The torlo was born out of the idea of using a simple oscillating motor as a power source. The Voice coil of a scarp laptop HDD fit the bill nicely. The Voice coil with its powerful magnets has enough brunt to push a bunch of 3d printed gears .The basic idea of the torlo was adapted from the previous holo clock and taken further. The gears of the clock hang to one side and the rings to the other side of the frame. The voice coil is located in the center of the drive train and is driven by a attiny pulsing it every 2 seconds. The balance wheel when pulsed pushes a cam and a ratchet to turn the clock 2 seconds further. Rest of the clock is a simple drive train driving the minute and hour rings which display the time..
I started with the idea of not using any kind of electronics and just have a contact breaker to make the coil oscillate. My first experiment with that setup worked well but the contacts just kept wearing out and the coil stopped oscillating within a few minutes. Also the timing was not very regular. Eventually i gave up and decided to use a hall sensor and a attiny to oscillate it precisely. But then I hit another snag. The frequency of oscillation was largely dependent on the balance wheels mass and the spring constant of the hairspring ( which was impossible to calculate for a printed part ). After experimenting with a lot of different spring thicknesses and balance wheel masses i could only get the wheel to oscillate at a frequency of 3.5hz without increase the size of the balance wheel substantially.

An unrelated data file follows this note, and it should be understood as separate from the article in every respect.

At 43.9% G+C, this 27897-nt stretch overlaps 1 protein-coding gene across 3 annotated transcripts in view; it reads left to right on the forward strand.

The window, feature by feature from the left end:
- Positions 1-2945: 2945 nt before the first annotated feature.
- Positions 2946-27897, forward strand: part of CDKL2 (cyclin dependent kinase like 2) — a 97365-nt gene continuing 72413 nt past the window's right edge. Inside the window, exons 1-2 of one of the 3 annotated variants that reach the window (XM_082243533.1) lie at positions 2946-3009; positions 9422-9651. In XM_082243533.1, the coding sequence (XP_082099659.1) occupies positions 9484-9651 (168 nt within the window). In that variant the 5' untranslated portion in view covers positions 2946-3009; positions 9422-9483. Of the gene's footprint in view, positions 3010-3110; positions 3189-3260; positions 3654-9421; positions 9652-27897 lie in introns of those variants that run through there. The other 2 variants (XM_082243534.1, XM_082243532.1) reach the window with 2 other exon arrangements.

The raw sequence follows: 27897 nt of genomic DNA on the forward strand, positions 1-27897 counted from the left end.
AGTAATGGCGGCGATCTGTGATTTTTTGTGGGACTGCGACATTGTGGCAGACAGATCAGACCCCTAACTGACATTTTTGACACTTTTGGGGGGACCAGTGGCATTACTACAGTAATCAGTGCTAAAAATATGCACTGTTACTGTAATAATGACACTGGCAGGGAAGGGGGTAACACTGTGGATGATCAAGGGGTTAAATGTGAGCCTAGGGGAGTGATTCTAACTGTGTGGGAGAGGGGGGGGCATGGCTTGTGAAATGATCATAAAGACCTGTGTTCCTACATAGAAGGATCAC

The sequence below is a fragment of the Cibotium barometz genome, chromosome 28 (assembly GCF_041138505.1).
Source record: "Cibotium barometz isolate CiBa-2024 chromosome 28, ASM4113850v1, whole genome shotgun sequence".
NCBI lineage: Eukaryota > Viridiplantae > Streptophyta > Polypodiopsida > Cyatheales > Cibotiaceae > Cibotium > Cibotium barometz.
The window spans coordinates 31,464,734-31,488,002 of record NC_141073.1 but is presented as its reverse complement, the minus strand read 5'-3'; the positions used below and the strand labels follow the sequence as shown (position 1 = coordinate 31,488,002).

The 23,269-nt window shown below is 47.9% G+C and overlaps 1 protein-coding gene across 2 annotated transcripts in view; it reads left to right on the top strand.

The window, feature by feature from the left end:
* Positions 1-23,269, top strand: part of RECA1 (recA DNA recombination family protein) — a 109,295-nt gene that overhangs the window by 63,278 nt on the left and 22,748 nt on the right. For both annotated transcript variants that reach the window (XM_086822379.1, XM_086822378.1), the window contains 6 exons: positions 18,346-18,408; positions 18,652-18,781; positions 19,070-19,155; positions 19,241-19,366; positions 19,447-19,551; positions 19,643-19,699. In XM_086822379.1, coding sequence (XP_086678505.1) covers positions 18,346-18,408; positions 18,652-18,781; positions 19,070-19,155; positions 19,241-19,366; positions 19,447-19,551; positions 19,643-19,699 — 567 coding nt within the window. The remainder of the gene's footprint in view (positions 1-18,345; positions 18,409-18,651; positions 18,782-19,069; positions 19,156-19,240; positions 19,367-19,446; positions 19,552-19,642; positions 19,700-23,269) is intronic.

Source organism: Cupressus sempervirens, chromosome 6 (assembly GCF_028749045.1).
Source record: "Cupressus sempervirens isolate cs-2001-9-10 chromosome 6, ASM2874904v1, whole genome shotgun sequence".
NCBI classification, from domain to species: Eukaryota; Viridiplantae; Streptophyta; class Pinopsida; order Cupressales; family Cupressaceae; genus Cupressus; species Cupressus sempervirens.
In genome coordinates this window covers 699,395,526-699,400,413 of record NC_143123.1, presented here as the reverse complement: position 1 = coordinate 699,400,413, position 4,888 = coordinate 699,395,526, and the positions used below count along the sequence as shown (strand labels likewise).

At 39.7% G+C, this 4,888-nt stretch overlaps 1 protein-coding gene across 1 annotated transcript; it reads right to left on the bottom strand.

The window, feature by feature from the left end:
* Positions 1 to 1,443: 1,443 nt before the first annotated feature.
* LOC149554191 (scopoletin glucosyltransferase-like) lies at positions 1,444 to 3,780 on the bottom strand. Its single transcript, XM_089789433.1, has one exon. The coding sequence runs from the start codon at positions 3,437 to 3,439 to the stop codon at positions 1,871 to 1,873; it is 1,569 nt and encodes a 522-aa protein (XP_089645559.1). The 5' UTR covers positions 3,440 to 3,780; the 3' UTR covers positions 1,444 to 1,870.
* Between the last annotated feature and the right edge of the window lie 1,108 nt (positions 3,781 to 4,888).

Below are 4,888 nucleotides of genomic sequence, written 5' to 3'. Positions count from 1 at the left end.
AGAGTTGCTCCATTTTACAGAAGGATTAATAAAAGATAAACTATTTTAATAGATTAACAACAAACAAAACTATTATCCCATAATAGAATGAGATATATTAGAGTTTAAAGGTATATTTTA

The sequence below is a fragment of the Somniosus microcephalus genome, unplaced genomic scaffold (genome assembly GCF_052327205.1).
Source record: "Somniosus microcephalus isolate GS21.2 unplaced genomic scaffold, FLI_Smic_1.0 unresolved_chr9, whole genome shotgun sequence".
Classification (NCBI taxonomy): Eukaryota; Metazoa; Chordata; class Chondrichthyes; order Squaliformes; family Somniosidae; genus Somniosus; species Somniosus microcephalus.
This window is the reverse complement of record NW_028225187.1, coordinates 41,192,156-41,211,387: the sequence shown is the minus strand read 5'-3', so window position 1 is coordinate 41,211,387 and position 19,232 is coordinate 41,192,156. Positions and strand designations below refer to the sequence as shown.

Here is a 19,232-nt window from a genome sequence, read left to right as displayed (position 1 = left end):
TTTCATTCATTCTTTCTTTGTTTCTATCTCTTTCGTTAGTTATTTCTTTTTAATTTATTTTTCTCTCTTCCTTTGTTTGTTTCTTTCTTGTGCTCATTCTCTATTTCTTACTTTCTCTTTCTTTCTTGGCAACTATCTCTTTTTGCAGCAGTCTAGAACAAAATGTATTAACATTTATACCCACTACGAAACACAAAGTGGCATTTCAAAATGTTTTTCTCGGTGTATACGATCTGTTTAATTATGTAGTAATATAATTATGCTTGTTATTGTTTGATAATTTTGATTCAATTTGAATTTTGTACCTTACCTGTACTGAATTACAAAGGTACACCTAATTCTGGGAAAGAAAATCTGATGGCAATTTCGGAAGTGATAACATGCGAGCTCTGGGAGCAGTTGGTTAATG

Ultimately i ended up just pulsing the coil at every 2 second with a on time of 40 milliseconds just to give the balance wheel enough force to push the ratchet with one teeth forward. This also kept the coil running cool and consuming less power. It also sounds less crazy lying on the desk. The attiny can be easily replaced now with a 2 hz oscillating circuit but it is much easier with a msc to set the time and have very low part count.
the first motor I made was using a hdd voice coil. the motor osculated using a contact breaker using a copper strip and a screw. It was very hard to maintain a constant timing as the contact breaker timing varied. I had no idea of how to calculate the frequency of the balance wheel ( still have a very vague idea ) while making this.. I just fixed the size of the balance wheel on the magnet and the voice coil size.
Next i tried a motor using a hand wound coil ( very clumsy) coil on a steel rod . Again i used a contact breaker.. This motor ran well but was a kind of a over kill for the clock and was very clunky.
For the this i again used a voice coil but this time the motor is timed using a hall sensor and a arduino. This gave a consistent timing but I could not control the frequency as that was determined by the spring constant and the moment of inertia of the balance wheel. It was very hard to get that right with 3d printed parts.
So ultimately i gave up on the motor oscillating on its self and just used a arduino to pulse the motor every 1 second .
after a lot of playing around with cams and ratchets i settled on using a simple ratchet and pawn mechanism to push the clock forward every 2 seconds. The balance wheel rebounded and tended to osculate , so i had to give it some time to settle down and thats why the 2 second period..
On hind sight if i have to do it again i would use a heavier balance wheel made out of steel or lead to get the wheel to oscillate slowly.